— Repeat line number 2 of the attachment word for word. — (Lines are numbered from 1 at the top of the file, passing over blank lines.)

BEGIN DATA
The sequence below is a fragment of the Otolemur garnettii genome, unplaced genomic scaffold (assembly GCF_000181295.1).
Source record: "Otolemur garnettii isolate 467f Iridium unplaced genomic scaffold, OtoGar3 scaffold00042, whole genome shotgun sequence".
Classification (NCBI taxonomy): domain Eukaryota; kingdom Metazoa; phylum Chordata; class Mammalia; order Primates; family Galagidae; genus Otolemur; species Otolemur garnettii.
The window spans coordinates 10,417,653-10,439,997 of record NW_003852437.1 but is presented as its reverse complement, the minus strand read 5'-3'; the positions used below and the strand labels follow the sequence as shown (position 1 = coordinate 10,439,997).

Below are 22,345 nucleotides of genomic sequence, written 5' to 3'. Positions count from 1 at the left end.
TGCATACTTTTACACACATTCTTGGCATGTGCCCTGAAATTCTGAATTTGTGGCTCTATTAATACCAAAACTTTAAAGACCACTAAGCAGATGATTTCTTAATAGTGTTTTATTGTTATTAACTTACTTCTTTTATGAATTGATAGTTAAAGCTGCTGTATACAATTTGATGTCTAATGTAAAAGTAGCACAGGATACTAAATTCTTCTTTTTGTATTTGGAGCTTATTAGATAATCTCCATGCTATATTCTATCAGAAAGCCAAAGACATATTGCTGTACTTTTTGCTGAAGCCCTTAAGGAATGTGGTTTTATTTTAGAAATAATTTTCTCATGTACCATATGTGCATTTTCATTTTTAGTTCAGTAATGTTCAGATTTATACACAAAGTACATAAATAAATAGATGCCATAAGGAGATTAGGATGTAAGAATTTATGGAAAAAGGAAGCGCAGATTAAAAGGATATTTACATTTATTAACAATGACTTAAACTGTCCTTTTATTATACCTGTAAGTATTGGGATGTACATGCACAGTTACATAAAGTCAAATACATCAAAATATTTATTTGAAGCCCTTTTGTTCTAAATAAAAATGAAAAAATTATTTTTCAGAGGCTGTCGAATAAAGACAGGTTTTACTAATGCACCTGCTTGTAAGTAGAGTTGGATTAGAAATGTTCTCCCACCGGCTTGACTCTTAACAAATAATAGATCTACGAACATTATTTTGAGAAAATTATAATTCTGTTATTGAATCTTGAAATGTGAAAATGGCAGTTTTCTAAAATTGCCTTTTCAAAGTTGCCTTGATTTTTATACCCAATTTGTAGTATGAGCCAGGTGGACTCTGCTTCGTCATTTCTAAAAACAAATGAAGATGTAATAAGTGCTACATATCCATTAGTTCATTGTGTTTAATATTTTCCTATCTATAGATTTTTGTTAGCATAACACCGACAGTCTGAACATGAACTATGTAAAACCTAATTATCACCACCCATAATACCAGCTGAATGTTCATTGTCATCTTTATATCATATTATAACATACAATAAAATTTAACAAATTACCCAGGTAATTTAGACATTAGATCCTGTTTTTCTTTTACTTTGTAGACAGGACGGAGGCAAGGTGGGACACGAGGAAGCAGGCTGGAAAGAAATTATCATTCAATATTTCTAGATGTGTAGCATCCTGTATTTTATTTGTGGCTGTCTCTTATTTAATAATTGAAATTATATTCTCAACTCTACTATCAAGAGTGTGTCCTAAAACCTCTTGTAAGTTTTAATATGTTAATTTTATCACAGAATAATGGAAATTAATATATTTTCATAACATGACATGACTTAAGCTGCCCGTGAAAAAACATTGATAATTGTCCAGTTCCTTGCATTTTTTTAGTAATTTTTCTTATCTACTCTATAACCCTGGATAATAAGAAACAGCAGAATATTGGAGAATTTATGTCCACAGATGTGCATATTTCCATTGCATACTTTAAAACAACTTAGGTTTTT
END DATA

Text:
Source record: "Otolemur garnettii isolate 467f Iridium unplaced genomic scaffold, OtoGar3 scaffold00042, whole genome shotgun sequence".